Nils Muižnieks’s crusade (February 26) to change our laws in favour of abortion seems a colonial mentality where he feels he is entitled to dictate to a small country.

So Muižnieks, a doctor’s son, states that “very often, women… are ill-treated: by doctors, among others”. The Hippocratic Oath from 2,500 years ago, states: “First do no harm” and “I will not cause an abortion”. What is right does not change with time.

His statement that “it is clear to me that right to life does not apply prior to birth” runs counter to the existence of the crime of abortion. The Council of Europe’s Commissioner of Human rights is here saying that, he himself, one minute before he was born, had no right to life. His daughters must be so grateful that he did not decide to abort them.

It may not matter to Muižnieks but we take the commandment ‘Thou shalt not kill’ very seriously. This forms part of the European (and Christian) ethos.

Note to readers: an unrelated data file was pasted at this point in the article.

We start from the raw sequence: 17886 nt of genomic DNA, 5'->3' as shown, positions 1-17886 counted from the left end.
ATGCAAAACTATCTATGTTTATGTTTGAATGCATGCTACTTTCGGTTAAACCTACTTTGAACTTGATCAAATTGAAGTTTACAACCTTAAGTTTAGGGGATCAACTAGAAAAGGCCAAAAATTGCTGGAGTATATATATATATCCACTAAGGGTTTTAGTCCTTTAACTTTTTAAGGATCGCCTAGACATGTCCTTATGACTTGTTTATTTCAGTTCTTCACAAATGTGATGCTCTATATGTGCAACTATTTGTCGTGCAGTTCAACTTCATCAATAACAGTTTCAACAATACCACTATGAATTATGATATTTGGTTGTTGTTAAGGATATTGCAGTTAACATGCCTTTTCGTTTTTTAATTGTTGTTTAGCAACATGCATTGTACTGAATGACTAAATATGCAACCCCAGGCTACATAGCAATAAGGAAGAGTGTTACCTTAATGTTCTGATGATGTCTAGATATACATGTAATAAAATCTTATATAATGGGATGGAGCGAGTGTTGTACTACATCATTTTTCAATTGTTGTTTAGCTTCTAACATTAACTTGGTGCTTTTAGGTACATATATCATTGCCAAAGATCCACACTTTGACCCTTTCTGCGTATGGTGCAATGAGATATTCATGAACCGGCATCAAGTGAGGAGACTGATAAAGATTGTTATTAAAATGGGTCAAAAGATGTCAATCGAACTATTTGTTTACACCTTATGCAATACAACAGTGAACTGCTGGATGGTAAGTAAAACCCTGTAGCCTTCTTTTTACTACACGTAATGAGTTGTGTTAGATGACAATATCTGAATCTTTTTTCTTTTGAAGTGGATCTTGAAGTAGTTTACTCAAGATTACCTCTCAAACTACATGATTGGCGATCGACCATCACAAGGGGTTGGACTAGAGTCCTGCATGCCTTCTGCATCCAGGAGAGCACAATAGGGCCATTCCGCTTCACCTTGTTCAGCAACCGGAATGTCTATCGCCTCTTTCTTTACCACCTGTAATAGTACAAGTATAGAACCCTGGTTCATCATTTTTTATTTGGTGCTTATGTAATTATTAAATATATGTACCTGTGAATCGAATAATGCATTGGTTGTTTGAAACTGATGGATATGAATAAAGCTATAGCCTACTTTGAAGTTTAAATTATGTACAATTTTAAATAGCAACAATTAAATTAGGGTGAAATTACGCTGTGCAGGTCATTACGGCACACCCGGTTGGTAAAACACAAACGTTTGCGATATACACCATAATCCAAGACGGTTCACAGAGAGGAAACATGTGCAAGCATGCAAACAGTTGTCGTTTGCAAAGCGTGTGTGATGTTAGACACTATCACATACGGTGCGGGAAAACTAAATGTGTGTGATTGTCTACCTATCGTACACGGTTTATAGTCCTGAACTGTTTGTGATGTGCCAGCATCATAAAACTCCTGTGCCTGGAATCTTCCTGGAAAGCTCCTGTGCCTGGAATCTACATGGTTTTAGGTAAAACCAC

He states that Malta stands out as we do not provide abortion on demand and we are jeopardising women’s rights by not being in line with human rights standards. We beg to differ.

He is forced to admit that access to abortion is not mentioned in international and European legal standards.

The example he mentions that the courts found that some countries had violated the prohibition of ill-treatment because their laws provide for abortion are only valid for countries that have such laws in place. We do not.

He claims that a pregnant woman’s right to life can also be at stake. This is where the Maltese health service would provide first rate care.

I do, however, agree with his final points that ensuring full access to comprehensive sexuality education will prevent unwanted pregnancies. We often encounter young people who ‘know it all’ and yet disregard elementary measures of safe sex.

Finally, he states that women have a human right to a safe reproductive life, safe from coercion. Coercion will come in when the partner does not want the child and points her to the abortion clinic.

We have ignored his previous visit. Let us do the same now.

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